Located just a few miles off of highway 26 near Seaside, Oregon this spectacular hike takes you high into the coastal range – 3,283 feet to be exact for views of the ocean, mountains, Columbia River and surrounding forests. A 5.5 mile round trip hike, the walk up Saddle Mountain is steep at times with grated fencing underfoot to help retain the trail and your footing, but the views just get better and better as you climb.This is a great half-day hike, especially if the coast Gods grace you with a clear sky.
Along for the ride, my nephew came with us on his first hike ever! He didn’t make it quiet to the top with his parents, but for a 13 month old, he is a tough kiddo.
Escape the sand or city with your family to walk this trail together!
Here are more photos from the hike:
View from half way up!
Me standing on the edge of one of the trails.
Last section of the hike and by far the steepest!
The Oregon Coast can have some of its most spectacular sunsets in September when the clouds begin to build and the breeze becomes cool. This photo was taken in Seaside, Oregon on the north Oregon Coast just after the sun fell below the horizon.
Climbing the last stretch, a mile straight up through red-brown silt and gravel, I kept my eyes on the peak ahead. The blue sky over the rounded bulge summit at 10,358 feet beckoning me like a turquoise pendant. Reaching the top of this mountain however, awarded me with a hiking high better than any jewels could offer.
Hitting the trail, I completed the first hike of my “10 hikes in 10 years” plan by summiting the South Sister in central Oregon. The third largest mountain in Oregon and the highest of the three sisters, the South Sister is one of few climbs of its size in the state that doesn’t require technical equipment. A 12-mile round trip trail leads from the base of the valley at Devils Lake up the mountain plains then finally along a rocky ridge to the mountain’s summit. Continue reading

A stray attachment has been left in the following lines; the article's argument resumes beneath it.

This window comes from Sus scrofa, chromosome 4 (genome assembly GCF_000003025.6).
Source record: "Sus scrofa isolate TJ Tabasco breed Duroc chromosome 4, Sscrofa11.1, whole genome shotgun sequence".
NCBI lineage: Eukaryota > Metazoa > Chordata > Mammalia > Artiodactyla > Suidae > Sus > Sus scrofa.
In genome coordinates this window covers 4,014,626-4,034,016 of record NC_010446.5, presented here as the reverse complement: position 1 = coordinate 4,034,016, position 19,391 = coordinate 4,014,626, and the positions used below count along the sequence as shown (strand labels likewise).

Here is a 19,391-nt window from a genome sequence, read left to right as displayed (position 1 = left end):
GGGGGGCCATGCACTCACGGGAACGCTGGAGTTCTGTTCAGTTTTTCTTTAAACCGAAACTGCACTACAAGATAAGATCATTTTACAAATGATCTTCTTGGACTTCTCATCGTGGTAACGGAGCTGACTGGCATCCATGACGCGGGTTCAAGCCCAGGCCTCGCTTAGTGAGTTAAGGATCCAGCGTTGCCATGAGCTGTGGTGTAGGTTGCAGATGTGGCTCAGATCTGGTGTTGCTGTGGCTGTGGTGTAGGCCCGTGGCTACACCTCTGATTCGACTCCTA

Peanut butter and jelly sandwiches were the staple food of my childhood. Anyone else? From the playground to hiking trails, the sticky-sandwiches were Ziplocked and stashed in my pack on an almost daily basis.
So you can feel my despair, when all of a sudden…no more PB&J. It’s the Gluten-Free (well, almost GF) life for me now. So here are three of my favorite gluten-free hiking snack alternatives to keep you feeling like that energizer-bunny, school kid on every mile.
Recipe for a good hiking snack:
- packed with protein and calories
- light weight to carry
- doesn’t need to be refrigerated
Try making your own! It’s cheaper, plus then you don’t have to pick out all the ingredients you don’t like. I enjoy a simple mixture of raw almonds with white raisins and chocolate chips.
Rice cakes with peanut butter
Slap two of these together and enjoy almost like a real PB&J! If you want to mix it up more, try the apple cinnamon cakes with almond butter or nutella.
Home made granola bars
These are way cheaper than the prepackaged snacks and customizable to be gluten-free – just make sure to use GF rolled oats. I like adding sunflower seeds, toasted almonds, white chocolate chips and coconut to my creations. Just bake and wrap in plastic to make it to-go friendly. Here’s a tasty recipe!
What is your favorite treat to bring hiking?
*Always check package descriptions and ingredients when buying gluten-free snacks.
Who else agrees that recess was one of the best things about elementary school? From the monkey bars to tether ball, it was all about getting outside, burning off some excess energy and having fun!
Now that I work inside all day…plus some of the night, taking a ten minute break can be hard to come by – but even more important for staying healthy. So as part of Keen’s Recess is Back program, I challenge you to take a 10 minute break on September 14th to get outside! Whether you walk to the Starbucks ten blocks away instead of the one around the corner or you go for a short run – or you could even play office hopscotch – just do something, anything…come’on its RECESS!
So how about it? Who wants to play today?